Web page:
1. […] Also, the Justice Department has issued a 42 page report about the program, you can read it here. I haven’t had time to read it but will comment on it once I have. The Strata-Sphere has a great analysis here about the wiretaps: One thing the anti-Bush forces just don’t understand is the FISA process has determined Bush has the authority to perform intelligence gathering outside of FISA. It is moronic to argue Bush must follow FISA and then dismiss the FISA Review Court ruling clearly establishing the President has the authority to direct the NSA to monitor our enemies without going through FISA. […]

  2. […] And that is an impeachable offense? No, being against that is an impeachable offense. And Ms. Toensing expands on what I pointed to earlier – to understand who a terrorist overseas is communicating with, you have to read the address of the other side of the communication. Doing so is the same as reading the to/from addresses on an envelope. It is not illegal to do that, it is illegal to open the envelope without good cause. The NSA undoubtedly has identified many foreign phone numbers associated with al Qaeda. If these numbers are monitored only from outside the U.S., as consistent with FISA requirements, the agency cannot determine with certainty the location of the persons who are calling them, including whether they are in the U.S. New technology enables the president, via NSA, to establish an early-warning system to alert us immediately when any person located in the U.S. places a call to, or receives a call from, one of the al Qaeda numbers. Do Mr. Gore and congressional critics want the NSA to be unable to locate a secret al Qaeda operative in the U.S.? […]

  3. […] This article mirrors my previous post about the modern day ways of having to monitor communications – how to read the to/from addresses in the digital world. One point to make clear regarding this statement The technical problem is in the fire hose of information involved, said Mark Rasch, a former Justice Department computer crimes prosecutor. […]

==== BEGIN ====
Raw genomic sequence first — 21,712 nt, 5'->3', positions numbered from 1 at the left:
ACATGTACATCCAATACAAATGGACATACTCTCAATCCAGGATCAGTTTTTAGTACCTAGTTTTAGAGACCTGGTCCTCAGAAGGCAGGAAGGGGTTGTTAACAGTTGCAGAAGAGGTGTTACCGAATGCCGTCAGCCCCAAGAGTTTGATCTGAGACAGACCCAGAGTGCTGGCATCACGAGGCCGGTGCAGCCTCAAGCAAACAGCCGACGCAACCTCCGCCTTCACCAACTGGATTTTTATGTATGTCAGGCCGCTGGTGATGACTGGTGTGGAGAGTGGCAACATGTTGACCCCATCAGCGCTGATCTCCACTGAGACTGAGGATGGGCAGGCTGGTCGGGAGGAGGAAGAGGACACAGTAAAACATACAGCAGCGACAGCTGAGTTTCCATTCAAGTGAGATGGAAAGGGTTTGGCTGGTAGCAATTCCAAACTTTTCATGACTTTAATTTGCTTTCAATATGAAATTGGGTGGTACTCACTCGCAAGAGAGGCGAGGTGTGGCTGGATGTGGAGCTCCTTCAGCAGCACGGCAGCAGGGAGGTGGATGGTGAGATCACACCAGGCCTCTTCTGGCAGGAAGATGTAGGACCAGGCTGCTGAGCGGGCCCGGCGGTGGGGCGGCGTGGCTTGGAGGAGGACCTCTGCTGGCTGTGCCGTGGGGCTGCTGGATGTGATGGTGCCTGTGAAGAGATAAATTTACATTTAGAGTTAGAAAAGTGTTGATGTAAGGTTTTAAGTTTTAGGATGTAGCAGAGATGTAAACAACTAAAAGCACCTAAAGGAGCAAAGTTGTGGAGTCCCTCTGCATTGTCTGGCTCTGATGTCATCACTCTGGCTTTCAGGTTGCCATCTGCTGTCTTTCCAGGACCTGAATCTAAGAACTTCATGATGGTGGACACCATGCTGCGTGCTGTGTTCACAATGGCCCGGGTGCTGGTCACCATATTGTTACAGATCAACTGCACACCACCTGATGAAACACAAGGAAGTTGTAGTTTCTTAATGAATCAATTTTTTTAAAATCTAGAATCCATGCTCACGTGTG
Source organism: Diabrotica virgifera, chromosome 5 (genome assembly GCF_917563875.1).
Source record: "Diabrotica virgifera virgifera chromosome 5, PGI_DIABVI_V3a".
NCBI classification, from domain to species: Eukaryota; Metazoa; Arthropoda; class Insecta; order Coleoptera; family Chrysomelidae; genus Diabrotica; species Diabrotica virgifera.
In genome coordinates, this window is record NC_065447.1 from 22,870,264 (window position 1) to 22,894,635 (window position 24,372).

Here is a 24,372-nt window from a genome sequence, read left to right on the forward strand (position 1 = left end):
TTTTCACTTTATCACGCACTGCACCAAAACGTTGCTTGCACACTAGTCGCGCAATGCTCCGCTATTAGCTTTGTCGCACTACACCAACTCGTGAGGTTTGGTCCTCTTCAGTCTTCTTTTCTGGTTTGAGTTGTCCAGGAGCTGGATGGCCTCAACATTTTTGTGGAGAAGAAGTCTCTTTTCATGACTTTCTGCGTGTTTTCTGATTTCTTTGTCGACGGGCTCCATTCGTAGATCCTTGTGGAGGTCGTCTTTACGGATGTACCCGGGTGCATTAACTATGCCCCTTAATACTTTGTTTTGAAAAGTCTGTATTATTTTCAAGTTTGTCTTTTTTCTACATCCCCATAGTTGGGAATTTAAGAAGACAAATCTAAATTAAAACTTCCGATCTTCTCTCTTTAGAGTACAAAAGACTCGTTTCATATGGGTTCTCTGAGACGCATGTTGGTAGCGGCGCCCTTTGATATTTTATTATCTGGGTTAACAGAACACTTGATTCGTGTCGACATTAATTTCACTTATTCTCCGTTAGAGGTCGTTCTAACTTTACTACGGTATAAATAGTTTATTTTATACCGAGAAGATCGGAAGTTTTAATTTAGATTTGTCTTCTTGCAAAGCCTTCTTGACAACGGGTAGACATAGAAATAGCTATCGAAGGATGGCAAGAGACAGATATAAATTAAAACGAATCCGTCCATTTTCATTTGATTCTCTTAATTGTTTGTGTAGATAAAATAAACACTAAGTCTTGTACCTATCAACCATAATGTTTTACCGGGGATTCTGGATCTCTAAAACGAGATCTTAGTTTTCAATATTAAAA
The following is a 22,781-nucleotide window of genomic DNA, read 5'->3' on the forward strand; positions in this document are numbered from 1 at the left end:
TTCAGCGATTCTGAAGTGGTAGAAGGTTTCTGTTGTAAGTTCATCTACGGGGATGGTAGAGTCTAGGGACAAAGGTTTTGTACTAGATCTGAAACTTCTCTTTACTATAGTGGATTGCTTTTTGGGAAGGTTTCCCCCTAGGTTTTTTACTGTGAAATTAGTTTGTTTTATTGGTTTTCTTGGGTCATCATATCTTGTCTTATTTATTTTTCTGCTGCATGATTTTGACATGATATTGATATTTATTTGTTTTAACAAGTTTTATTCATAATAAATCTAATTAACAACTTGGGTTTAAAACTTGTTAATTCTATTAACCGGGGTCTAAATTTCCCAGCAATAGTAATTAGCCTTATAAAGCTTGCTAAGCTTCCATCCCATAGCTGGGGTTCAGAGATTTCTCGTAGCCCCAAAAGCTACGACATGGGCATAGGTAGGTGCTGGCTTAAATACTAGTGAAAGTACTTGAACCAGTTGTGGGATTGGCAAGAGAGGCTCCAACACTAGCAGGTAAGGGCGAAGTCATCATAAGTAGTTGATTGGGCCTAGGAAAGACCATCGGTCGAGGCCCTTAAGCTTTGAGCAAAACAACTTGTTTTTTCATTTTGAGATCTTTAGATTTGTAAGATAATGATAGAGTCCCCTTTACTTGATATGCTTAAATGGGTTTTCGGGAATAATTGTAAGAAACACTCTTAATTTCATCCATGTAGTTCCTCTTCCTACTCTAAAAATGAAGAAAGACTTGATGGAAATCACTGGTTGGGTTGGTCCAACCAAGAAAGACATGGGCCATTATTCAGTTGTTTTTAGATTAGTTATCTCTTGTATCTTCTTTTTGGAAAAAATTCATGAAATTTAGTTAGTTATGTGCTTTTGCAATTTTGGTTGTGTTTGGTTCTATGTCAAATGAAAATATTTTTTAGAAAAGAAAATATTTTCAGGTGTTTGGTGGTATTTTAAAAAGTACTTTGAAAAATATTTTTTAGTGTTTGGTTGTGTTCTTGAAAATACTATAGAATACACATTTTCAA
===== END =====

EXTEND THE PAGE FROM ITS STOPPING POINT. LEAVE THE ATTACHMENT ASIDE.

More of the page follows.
4. clarice says:

    [b]In a wide-ranging defense of the National Security Agency’s controversial surveillance program, the government’s No. 2 intelligence official said Monday that the spy agency’s operations are not a drift net over U.S. communities.

    Gen. Michael Hayden, the former NSA director, described the 4-year-old program as narrowly targeted, using the same tools and techniques employed to decide whether to drop a 500-pound bomb on a terrorist target.

    Hayden now holds the second-ranking job in the Office of the National Intelligence Director, John Negroponte.

    “Had this program been in effect prior to 9/11, it is my professional judgment that we would have detected some of the al-Qaida operatives in the United States,” Hayden said in an appearance at the National Press Club. Link

  5. Another spoonful of irony

    Times change.

    And apparently, so do the standards on the Left: (A bit of insight from Terence Jeffrey, courtesy of JCrew at DoublePlusGood). When Al Gore ran for president in 2000, he said, “Our Constitution is a living and breathing document” th…